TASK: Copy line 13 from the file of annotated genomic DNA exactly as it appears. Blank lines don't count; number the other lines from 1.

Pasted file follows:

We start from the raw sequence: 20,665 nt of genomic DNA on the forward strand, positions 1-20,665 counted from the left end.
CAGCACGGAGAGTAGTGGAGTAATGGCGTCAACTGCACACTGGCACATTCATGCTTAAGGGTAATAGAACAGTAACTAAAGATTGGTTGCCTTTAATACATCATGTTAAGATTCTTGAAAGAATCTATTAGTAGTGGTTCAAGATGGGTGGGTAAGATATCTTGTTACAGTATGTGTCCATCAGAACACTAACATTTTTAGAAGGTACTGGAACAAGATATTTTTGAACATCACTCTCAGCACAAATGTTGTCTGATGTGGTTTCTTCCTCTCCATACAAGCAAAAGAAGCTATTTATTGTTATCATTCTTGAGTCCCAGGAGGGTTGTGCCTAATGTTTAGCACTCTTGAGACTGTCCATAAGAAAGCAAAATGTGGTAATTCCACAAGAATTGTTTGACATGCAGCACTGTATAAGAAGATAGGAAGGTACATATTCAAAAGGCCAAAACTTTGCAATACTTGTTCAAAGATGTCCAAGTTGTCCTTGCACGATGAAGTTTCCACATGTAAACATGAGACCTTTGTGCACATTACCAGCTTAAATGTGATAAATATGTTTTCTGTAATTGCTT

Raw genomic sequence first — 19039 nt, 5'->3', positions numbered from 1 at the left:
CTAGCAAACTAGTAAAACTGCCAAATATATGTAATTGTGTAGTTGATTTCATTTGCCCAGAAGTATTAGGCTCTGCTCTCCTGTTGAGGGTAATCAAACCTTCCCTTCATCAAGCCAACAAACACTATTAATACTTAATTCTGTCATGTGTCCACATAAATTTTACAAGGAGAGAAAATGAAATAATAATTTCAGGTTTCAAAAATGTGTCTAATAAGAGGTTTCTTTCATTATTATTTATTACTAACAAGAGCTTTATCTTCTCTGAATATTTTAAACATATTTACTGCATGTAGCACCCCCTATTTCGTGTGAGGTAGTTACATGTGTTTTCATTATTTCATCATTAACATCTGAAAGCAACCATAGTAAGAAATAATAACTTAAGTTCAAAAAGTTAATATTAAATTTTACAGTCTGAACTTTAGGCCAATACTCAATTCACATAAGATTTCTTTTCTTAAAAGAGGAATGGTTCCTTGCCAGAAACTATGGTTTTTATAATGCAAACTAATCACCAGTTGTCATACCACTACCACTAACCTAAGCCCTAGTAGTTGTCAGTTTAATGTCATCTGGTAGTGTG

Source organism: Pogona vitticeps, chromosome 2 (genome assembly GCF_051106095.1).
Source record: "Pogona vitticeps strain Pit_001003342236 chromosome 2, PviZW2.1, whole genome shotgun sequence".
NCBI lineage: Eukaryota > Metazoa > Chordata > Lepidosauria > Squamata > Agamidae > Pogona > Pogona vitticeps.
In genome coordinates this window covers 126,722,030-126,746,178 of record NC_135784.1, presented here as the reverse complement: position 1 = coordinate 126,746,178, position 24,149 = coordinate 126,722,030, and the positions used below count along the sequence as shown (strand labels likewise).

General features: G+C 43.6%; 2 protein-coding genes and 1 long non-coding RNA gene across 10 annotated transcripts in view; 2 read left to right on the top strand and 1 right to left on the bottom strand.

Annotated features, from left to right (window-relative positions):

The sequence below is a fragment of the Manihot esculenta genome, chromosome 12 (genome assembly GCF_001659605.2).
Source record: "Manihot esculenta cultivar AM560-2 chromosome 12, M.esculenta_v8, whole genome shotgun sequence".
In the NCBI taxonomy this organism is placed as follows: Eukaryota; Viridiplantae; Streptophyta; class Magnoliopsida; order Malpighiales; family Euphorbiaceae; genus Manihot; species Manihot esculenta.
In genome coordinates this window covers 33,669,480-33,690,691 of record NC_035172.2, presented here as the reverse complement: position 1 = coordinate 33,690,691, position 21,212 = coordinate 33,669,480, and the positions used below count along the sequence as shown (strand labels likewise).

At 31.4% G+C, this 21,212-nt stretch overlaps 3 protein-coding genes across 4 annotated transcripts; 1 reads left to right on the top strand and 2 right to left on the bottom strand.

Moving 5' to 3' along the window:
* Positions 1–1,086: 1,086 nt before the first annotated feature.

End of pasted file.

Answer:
In the NCBI taxonomy this organism is placed as follows: Eukaryota; Viridiplantae; Streptophyta; class Magnoliopsida; order Malpighiales; family Euphorbiaceae; genus Manihot; species Manihot esculenta.